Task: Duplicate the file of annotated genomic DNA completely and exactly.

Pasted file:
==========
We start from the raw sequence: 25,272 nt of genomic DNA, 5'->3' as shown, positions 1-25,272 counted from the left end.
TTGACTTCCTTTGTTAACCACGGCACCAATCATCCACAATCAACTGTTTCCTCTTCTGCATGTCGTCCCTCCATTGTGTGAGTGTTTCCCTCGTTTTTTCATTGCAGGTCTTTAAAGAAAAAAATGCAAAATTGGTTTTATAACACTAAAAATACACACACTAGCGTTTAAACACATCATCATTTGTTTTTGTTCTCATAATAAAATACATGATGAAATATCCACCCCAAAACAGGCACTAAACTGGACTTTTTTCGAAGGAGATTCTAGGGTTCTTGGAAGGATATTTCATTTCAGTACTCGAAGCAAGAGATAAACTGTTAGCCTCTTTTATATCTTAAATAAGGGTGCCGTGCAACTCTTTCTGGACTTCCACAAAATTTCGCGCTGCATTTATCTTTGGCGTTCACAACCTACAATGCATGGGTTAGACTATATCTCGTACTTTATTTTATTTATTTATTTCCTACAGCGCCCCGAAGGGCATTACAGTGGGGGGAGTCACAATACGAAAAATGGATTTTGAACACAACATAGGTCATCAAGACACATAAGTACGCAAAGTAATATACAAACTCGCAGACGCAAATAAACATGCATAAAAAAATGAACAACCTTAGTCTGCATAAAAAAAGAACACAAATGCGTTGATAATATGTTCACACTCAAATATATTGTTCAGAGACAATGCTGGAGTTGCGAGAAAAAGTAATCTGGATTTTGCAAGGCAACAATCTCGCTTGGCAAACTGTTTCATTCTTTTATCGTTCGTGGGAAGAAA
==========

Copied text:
We start from the raw sequence: 25,272 nt of genomic DNA, 5'->3' as shown, positions 1-25,272 counted from the left end.
TTGACTTCCTTTGTTAACCACGGCACCAATCATCCACAATCAACTGTTTCCTCTTCTGCATGTCGTCCCTCCATTGTGTGAGTGTTTCCCTCGTTTTTTCATTGCAGGTCTTTAAAGAAAAAAATGCAAAATTGGTTTTATAACACTAAAAATACACACACTAGCGTTTAAACACATCATCATTTGTTTTTGTTCTCATAATAAAATACATGATGAAATATCCACCCCAAAACAGGCACTAAACTGGACTTTTTTCGAAGGAGATTCTAGGGTTCTTGGAAGGATATTTCATTTCAGTACTCGAAGCAAGAGATAAACTGTTAGCCTCTTTTATATCTTAAATAAGGGTGCCGTGCAACTCTTTCTGGACTTCCACAAAATTTCGCGCTGCATTTATCTTTGGCGTTCACAACCTACAATGCATGGGTTAGACTATATCTCGTACTTTATTTTATTTATTTATTTCCTACAGCGCCCCGAAGGGCATTACAGTGGGGGGAGTCACAATACGAAAAATGGATTTTGAACACAACATAGGTCATCAAGACACATAAGTACGCAAAGTAATATACAAACTCGCAGACGCAAATAAACATGCATAAAAAAATGAACAACCTTAGTCTGCATAAAAAAAGAACACAAATGCGTTGATAATATGTTCACACTCAAATATATTGTTCAGAGACAATGCTGGAGTTGCGAGAAAAAGTAATCTGGATTTTGCAAGGCAACAATCTCGCTTGGCAAACTGTTTCATTCTTTTATCGTTCGTGGGAAGAAA